KUCHING (Aug 28): The hearing of petitions to admit former Chief Justice of Malaysia, Tan Sri Richard Malanjum, and former Chief Justice of Sabah and Sarawak, Tan Sri David Wong Dak Wah, as advocates in Sarawak, which was scheduled for today, has been postponed.
According to court sources, the High Court has not fixed a new date for the hearing of the petitions
However, it was reliably learnt that the hearing was postponed because the presiding judge, Chief Justice of Sabah and Sarawak Datuk Abang Iskandar Abang Hashim, has to firstly hear an intervener application filed by Parti Bumi Kenyalang (PBK) president Voon Lee Shan.
Richard, who retired as Chief Justice of Malaysia in April last year, and Wong, who retired in February this year, are both from Sabah.
When approached at the courthouse for clarification, Voon declined to comment as he said it might be subjudice now that the judge wished to hear his intervener application.
Voon’s application will be heard in the Chief Justice’s chambers on Sept 7, 2020.
Voon said his counsels are Patrick Voon King Fatt, Tiong Ing Neng, Ardi Termizi Bartholomew Lopez, RJ Noel, Lim Heng Choo and Peli Aron.
On Wednesday, Voon said he had filed the application because of concerns that if a petition to admit non-Sarawakian as advocates or to practise in Sarawak is approved, it would open the floodgates for other Peninsular Malaysian lawyers to set up offices in the state, thereby defeating the objectives and spirit of the Malaysia Agreement 1963.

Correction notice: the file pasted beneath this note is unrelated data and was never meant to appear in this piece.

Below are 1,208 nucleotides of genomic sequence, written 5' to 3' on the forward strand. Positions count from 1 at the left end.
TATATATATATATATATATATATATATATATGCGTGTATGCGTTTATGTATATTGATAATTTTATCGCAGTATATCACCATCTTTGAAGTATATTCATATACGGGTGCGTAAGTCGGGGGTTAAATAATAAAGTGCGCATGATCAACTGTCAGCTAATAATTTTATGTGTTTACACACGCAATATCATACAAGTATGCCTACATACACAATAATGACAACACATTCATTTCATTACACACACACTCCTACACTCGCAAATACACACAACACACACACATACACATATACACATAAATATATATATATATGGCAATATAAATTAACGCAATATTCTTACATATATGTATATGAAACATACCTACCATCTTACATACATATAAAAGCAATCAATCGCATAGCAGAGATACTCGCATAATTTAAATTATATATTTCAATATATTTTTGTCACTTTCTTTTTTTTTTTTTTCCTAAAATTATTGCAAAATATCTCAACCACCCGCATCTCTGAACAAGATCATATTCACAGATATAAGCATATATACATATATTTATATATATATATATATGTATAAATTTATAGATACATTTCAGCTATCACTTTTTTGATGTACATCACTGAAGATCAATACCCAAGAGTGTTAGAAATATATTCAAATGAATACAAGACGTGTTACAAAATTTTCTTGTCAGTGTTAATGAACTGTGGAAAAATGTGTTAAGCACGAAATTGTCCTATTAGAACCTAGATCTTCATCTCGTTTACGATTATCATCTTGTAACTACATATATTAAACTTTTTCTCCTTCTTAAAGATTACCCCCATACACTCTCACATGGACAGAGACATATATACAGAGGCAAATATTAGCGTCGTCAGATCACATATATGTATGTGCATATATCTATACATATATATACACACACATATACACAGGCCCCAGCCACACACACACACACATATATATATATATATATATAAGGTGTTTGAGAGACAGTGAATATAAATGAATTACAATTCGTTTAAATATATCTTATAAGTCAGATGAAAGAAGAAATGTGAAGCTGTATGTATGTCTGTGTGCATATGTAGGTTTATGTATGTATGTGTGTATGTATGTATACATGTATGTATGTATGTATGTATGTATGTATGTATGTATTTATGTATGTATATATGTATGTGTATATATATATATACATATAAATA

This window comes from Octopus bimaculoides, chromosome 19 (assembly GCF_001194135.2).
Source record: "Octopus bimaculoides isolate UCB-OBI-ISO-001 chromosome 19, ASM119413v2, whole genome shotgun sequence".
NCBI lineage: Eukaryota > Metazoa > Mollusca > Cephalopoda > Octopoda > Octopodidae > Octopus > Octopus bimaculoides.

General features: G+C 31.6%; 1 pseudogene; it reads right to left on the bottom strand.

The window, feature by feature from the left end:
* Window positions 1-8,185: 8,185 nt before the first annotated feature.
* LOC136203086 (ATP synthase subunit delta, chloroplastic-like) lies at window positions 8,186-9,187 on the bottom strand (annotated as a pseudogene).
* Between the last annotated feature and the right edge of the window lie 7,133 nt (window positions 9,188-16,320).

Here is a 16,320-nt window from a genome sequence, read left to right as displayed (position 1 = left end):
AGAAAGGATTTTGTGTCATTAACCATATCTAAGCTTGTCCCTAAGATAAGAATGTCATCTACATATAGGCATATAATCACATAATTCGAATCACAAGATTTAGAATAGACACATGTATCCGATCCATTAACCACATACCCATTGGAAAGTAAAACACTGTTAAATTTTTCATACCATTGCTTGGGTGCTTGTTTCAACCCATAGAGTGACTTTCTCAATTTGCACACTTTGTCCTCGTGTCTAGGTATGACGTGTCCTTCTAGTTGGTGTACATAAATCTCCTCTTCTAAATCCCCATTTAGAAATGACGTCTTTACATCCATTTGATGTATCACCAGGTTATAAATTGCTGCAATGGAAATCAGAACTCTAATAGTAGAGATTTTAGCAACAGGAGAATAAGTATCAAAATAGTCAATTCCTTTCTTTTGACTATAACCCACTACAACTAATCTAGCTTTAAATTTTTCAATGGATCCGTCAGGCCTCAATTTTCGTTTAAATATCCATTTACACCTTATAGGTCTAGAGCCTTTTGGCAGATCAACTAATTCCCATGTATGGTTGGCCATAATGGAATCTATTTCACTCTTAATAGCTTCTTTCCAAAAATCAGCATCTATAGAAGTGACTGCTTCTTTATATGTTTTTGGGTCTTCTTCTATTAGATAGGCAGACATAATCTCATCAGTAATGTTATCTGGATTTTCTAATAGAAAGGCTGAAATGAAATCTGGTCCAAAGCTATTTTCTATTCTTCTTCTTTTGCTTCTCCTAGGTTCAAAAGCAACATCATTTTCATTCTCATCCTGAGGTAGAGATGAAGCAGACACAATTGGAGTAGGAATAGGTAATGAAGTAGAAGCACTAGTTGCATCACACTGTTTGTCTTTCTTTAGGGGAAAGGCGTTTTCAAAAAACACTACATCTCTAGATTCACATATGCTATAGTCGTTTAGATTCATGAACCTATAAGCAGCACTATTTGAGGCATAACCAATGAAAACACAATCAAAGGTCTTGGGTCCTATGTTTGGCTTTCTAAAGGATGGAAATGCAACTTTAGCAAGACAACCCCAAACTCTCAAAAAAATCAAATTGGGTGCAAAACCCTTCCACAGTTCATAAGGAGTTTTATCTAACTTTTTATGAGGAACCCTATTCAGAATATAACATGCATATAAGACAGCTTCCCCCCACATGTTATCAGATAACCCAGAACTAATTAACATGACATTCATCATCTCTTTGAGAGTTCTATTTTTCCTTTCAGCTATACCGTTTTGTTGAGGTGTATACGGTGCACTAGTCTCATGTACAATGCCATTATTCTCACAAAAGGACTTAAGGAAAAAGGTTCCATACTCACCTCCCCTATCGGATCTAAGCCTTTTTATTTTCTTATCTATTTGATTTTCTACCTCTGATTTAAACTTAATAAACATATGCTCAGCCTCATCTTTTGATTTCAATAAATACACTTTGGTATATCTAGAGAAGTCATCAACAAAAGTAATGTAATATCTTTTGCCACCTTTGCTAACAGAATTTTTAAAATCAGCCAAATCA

Also on Wednesday, Advocates Association of Sarawak (AAS) Kuching branch vice Chairman Liew Tang Chieh said his branch has conveyed its stance to AAS Central Committee that there must be strict compliance of Section 2(2)(a), (b) or (c) of the Advocates Ordinance 1953 for any non Sarawakian to practice as advocate in Sarawak.
The section basically states that only lawyers with Sarawak connection can practice in Sarawak, he said.
Under the law, a person is deemed to have Sarawak connections only if he was born in Sarawak, has been ordinarily resident in Sarawak for a continuous period of five years or
More, or satisfies the Chief Justice that he is, at the time when the question of whether he has Sarawak connections is relevant, domiciled in Sarawak.
Yesterday, Sarawak’s defacto law minister Datuk Sharifah Hasidah Sayeed Aman Ghazali said the state would not compromise on the law affecting non-Sarawakian lawyers who wish to practise in the state.
“We are firm and will not give up any of our rights,” she said.
However, she added that all applications by non-Sarawakians to be admitted as advocates and solicitors in the state would be considered objectively.
She said the authorities would take into consideration all factors including special circumstances and the decision would be left to the Chief Justice of Sabah and Sarawak after having heard all the circumstances.